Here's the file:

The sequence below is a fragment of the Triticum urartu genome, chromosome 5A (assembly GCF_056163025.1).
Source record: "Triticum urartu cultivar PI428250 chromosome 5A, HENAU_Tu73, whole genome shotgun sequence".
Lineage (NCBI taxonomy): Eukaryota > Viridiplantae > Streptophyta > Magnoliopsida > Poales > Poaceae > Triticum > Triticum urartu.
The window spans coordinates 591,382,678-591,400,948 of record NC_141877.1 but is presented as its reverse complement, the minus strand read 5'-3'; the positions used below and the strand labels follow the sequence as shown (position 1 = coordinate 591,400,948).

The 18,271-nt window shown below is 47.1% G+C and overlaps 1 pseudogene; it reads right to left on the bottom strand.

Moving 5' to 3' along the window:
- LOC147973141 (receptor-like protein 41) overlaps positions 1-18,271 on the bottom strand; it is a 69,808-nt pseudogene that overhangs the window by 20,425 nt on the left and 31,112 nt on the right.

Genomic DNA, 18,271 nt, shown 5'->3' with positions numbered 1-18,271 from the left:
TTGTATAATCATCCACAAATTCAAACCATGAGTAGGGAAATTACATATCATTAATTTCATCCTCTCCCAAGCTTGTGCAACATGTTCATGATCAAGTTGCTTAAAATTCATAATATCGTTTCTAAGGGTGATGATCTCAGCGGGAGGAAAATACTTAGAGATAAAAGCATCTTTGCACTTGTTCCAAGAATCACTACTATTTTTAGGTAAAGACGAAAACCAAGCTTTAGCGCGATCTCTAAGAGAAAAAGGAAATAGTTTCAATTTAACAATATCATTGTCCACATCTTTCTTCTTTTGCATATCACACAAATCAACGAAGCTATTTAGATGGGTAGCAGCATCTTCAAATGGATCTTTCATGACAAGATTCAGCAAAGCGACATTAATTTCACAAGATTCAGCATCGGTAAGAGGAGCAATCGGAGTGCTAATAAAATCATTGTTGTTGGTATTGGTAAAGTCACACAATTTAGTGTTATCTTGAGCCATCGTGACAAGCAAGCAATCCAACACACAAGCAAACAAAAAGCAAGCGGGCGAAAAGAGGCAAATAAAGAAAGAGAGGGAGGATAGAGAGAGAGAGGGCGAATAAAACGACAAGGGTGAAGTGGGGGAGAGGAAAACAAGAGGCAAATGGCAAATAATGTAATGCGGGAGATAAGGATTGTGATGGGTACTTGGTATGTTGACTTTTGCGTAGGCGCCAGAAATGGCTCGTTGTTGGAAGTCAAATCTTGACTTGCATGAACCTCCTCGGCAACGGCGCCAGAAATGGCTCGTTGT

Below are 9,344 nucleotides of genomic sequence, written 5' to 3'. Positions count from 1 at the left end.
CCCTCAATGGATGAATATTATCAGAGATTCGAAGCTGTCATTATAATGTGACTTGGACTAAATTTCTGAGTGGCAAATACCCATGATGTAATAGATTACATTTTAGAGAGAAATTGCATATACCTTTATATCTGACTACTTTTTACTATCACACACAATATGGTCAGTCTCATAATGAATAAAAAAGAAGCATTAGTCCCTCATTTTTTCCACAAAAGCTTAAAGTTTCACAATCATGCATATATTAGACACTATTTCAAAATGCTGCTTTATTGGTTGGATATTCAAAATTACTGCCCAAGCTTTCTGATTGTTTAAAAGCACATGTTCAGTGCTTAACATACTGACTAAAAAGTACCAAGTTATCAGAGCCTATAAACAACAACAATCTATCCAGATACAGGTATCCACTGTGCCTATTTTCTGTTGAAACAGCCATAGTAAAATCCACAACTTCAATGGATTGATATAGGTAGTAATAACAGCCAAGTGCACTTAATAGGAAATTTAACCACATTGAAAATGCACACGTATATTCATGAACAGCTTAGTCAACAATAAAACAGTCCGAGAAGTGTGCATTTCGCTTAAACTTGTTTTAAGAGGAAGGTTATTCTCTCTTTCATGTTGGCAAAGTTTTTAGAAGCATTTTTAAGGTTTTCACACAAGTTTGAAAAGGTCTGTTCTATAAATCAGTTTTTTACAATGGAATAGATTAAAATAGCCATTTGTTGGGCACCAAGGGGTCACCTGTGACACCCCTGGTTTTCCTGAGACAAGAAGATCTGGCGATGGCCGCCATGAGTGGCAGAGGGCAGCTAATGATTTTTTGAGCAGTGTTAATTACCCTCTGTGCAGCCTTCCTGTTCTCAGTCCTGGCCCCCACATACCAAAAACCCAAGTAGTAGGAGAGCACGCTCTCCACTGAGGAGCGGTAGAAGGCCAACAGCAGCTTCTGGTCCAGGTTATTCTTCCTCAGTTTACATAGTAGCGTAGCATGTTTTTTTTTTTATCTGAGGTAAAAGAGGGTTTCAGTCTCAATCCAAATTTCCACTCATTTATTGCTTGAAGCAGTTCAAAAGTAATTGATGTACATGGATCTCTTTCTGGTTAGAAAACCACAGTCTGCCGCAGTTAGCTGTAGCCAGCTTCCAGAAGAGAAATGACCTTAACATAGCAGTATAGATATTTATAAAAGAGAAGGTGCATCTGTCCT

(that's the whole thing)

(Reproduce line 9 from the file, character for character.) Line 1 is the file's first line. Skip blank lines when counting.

TTGTATAATCATCCACAAATTCAAACCATGAGTAGGGAAATTACATATCATTAATTTCATCCTCTCCCAAGCTTGTGCAACATGTTCATGATCAAGTTGCTTAAAATTCATAATATCGTTTCTAAGGGTGATGATCTCAGCGGGAGGAAAATACTTAGAGATAAAAGCATCTTTGCACTTGTTCCAAGAATCACTACTATTTTTAGGTAAAGACGAAAACCAAGCTTTAGCGCGATCTCTAAGAGAAAAAGGAAATAGTTTCAATTTAACAATATCATTGTCCACATCTTTCTTCTTTTGCATATCACACAAATCAACGAAGCTATTTAGATGGGTAGCAGCATCTTCAAATGGATCTTTCATGACAAGATTCAGCAAAGCGACATTAATTTCACAAGATTCAGCATCGGTAAGAGGAGCAATCGGAGTGCTAATAAAATCATTGTTGTTGGTATTGGTAAAGTCACACAATTTAGTGTTATCTTGAGCCATCGTGACAAGCAAGCAATCCAACACACAAGCAAACAAAAAGCAAGCGGGCGAAAAGAGGCAAATAAAGAAAGAGAGGGAGGATAGAGAGAGAGAGGGCGAATAAAACGACAAGGGTGAAGTGGGGGAGAGGAAAACAAGAGGCAAATGGCAAATAATGTAATGCGGGAGATAAGGATTGTGATGGGTACTTGGTATGTTGACTTTTGCGTAGGCGCCAGAAATGGCTCGTTGTTGGAAGTCAAATCTTGACTTGCATGAACCTCCTCGGCAACGGCGCCAGAAATGGCTCGTTGT